The present invention provides such a method and apparatus.

SUMMARY OF THE PRESENT INVENTION

In a first aspect, the present invention provides self-test circuitry to quantize phase and maximum average phase jitter for a PLL clock generator, the circuitry being fabricated on the same integrated circuit ("IC") containing the PLL clock generator. The quantizing circuitry includes a plurality of N series-coupled delay elements, preferably logic gates. Each delay element has a common time delay Δt (and common delay tolerance). The output of the first delay element delays the system clock by 1Δt, the output of the second delay element delays the system clock by 2Δt, and so forth. The PLL-generated clock signal preferably is delayed by at least one output delay element to provide an equivalent net system clock signal delay of (N/2) Δt.

Thus, the system clock signal is input to the first delay element, whose output will lag the system clock signal by time or phase delay 1Δt. This once-delayed signal is then input to the second delay element, where an additional unit delay Δt is imposed, or a total delay of 2Δt. As the system clock signal passes through successive delay elements, incremental time or phase delay is added until the output of the Nth delay element lags the system clock signal by NΔt. The number (N) of delay elements required when fabricating the self-test circuitry is determined by the maximum anticipated phase shift φ magnitude for the PLL, and by the incremental delay Δt associated with each delay element. The (N/2) Δt output delay-creating element essentially centers the delayed system clock signal within the middle of possible incremental delays available from the series of delay elements.

On average, the (N/2) Δt delayed generated clock will lead or lag the system clock by a phase φ, measured in ps, which phase can vary rapidly with time, e.g., jitter with time such that dφ/dt is not a constant. The time-delayed output from one (e.g., the Xth) of the N series-coupled delay elements will be closer in phase to the system clock than will the delayed output from any other delay element. (There will be a tolerance of about Δt/2 on the measurement as it is not known whether matching occurs at the low end, the middle range, or the upper end of the delay provided by the Xth delay element.) Stated differently, one delay element output (the output from delay X) will exhibit the smallest magnitude of phase shift φ. For example, if the output of the second delay element has the smallest magnitude of φ, then the average phase shift between the (N/2) Δt delayed generated clock and the system clock will be approximately two unit delays, or 2Δt.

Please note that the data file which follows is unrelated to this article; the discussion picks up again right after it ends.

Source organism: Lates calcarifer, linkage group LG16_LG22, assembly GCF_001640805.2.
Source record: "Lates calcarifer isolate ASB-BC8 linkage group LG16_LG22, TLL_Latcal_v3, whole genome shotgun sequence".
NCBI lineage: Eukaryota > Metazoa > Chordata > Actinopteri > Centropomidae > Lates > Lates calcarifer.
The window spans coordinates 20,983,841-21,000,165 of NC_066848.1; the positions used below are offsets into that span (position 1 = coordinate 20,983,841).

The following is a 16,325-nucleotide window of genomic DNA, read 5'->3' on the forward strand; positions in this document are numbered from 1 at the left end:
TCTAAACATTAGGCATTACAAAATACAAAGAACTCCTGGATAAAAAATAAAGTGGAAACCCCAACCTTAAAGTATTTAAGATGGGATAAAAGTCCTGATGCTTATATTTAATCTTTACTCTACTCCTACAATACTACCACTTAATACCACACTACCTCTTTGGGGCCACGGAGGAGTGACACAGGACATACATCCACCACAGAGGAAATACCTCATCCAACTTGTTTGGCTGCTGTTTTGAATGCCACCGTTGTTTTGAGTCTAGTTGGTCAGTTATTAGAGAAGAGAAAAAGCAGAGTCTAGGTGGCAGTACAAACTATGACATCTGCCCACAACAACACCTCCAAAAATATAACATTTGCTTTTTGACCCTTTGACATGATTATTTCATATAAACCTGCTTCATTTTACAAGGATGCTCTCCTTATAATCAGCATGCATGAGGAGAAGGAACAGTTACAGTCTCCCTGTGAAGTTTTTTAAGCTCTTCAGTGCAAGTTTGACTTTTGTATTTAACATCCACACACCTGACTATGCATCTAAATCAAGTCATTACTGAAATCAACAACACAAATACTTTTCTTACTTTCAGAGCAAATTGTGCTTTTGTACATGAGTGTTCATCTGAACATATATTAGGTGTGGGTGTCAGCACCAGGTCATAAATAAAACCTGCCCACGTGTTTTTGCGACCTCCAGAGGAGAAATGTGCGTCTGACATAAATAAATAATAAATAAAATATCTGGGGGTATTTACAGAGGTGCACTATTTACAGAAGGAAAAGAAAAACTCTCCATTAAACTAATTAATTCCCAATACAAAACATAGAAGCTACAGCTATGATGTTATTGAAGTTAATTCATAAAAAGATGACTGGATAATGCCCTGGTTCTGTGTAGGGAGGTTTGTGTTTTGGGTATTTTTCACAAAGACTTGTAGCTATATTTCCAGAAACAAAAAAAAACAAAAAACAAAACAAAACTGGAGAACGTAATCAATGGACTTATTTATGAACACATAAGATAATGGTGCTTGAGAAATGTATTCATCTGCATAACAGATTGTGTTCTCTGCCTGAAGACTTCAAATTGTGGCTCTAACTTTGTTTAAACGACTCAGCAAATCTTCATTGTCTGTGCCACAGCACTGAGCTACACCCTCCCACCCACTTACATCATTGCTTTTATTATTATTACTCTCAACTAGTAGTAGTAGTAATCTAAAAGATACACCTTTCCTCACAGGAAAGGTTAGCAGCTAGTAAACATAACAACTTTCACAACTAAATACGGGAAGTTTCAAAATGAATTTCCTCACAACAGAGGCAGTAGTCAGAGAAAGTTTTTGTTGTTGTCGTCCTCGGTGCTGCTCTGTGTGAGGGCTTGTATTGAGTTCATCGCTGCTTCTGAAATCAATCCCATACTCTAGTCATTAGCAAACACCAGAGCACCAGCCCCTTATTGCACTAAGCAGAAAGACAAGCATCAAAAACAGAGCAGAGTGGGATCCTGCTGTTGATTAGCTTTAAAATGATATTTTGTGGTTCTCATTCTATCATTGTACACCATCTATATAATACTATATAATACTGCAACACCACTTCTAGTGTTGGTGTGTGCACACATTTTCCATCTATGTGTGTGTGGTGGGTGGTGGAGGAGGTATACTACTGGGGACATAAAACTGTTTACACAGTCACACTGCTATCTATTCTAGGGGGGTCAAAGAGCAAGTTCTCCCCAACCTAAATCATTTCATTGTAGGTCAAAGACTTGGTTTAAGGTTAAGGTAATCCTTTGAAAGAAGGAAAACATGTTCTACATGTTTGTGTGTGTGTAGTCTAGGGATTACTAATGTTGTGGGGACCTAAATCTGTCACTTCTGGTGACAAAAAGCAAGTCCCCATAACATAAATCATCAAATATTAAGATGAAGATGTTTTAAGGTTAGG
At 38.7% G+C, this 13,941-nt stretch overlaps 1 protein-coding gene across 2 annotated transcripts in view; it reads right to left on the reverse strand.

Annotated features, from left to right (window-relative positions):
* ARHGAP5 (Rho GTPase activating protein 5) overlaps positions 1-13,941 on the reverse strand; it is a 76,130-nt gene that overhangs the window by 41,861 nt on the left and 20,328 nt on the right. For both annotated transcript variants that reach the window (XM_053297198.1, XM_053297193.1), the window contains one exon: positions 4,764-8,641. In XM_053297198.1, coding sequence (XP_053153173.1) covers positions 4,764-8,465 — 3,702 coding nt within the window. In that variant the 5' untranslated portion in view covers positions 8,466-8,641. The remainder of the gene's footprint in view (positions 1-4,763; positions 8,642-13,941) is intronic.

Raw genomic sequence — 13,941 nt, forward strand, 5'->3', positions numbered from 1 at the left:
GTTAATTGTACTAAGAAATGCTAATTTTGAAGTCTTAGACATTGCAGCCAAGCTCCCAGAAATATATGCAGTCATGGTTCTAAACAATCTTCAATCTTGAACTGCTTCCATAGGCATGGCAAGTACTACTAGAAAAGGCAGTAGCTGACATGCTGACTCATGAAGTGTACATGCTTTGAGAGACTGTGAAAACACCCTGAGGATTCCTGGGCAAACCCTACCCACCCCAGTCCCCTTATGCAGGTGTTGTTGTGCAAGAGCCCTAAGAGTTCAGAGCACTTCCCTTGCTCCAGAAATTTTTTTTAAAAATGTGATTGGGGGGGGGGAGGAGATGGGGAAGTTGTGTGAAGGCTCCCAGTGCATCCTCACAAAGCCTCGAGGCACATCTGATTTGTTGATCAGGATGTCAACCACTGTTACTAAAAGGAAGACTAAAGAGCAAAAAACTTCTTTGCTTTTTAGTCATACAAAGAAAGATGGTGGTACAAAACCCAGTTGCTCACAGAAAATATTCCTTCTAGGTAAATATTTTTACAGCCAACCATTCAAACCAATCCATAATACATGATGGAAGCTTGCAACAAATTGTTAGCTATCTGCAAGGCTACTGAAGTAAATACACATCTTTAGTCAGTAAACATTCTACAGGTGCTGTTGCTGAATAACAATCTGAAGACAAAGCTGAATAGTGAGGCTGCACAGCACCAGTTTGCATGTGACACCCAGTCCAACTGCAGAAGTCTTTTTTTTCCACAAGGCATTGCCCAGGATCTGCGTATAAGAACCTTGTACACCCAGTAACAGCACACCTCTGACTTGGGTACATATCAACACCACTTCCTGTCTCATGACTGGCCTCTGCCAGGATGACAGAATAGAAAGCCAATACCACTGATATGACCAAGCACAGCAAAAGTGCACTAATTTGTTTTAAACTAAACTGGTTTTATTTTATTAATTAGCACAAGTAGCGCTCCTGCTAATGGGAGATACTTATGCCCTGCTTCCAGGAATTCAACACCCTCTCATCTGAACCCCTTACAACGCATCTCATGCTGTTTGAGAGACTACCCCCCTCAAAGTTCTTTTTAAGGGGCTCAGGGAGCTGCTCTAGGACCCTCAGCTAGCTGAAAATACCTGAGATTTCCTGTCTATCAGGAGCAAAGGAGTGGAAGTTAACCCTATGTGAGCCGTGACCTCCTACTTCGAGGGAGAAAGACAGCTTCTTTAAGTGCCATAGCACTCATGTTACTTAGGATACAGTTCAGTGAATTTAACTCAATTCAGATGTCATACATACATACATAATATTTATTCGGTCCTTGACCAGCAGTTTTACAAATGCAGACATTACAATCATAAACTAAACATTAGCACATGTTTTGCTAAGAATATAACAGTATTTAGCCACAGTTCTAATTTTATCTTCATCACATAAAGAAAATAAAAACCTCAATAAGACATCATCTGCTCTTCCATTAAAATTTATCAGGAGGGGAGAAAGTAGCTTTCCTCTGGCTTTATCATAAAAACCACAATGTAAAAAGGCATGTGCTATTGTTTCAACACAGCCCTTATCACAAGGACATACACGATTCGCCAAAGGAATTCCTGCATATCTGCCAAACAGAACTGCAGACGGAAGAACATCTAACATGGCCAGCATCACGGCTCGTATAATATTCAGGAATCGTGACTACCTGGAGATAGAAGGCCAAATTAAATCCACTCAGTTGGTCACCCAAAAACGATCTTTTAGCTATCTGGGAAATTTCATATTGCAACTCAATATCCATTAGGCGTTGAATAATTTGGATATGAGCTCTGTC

The present invention further includes a logic unit that identifies the delay element (X) associated with minimal magnitude φ. Once the Xth delay element is identified, the associated phase shift delay φ will be known. The logic unit is coupled to receive the (N/2) Δt delayed generated clock signal, as well as the various incrementally-delayed system clock signals, available from the string of delay elements. The logic unit preferably comprises a plurality of two-input exclusive OR gates ("EX-OR") and a plurality of two-input exclusive-NOR ("EX-NOR") gates. (EX-OR and EX-NOR gates are used as every other delay element output will be inverted if logic inverters are used as delay elements.) The first EX-OR receives as input the delayed (e.g., by about (N/2) Δt) generated clock signal from the PLL, and the output of the first inverter (which is to say the system clock signal plus a phase shift Δt). The input to the first EX-NOR is the delayed PLL generated clock signal, and the output of the second inverter (which is to say the system clock signal plus a phase shift 2Δt). The remaining EX-ORs and EX-NORs are similarly coupled, with odd-numbered delay elements being coupled to EX-ORs and even-numbered delay elements being coupled to EX-NORs. (Alternatively, odd-numbered delay elements could be coupled to EX-NORs, and even-numbered delay elements could be coupled to EX-ORs.) Alternatively, if non-inverting delay elements were used, the logic unit could comprise all EX-ORs.

The output from each EX-OR or EX-NOR is a pulse train whose duty cycle varies with the relative phase shift between the delayed PLL generated clock and the delay element-delayed system clock. As φ decreases, EX-OR and EX-NOR output duty cycle decreases. The smallest duty cycle EX-OR or EX-NOR output pulse train will be associated with the delay element in the string of delay elements whose output is mostly closely in phase with the system clock. Each EX-OR or EX-NOR output signal is capacitor integrated and then periodically sampled after a number of clock cycles, perhaps one hundred cycles. The sampled voltages are preferably stored in a register, and are digitized, e.g., with an analog-to-digital ("A/D") converter. The A/D data identifies the lowest magnitude EX-OR or EX-NOR output signal. This identifies the number of delay elements associated with that lowest magnitude signal to be determined, which gives the magnitude of φ. By sampling the stored register contents as a function of time, a measure of the average breadth or narrowness of dφ is attained, a narrower dφ indicating less jitter. The A/D output may be coupled to a specification threshold check circuit that determines whether the PLL passes specification or not, and can output a GO/NO GO signal. Finally, the A/D output may be coupled back to a phase-varying element in the feedback loop of the PLL to provide a measure of compensation, to reduce φ.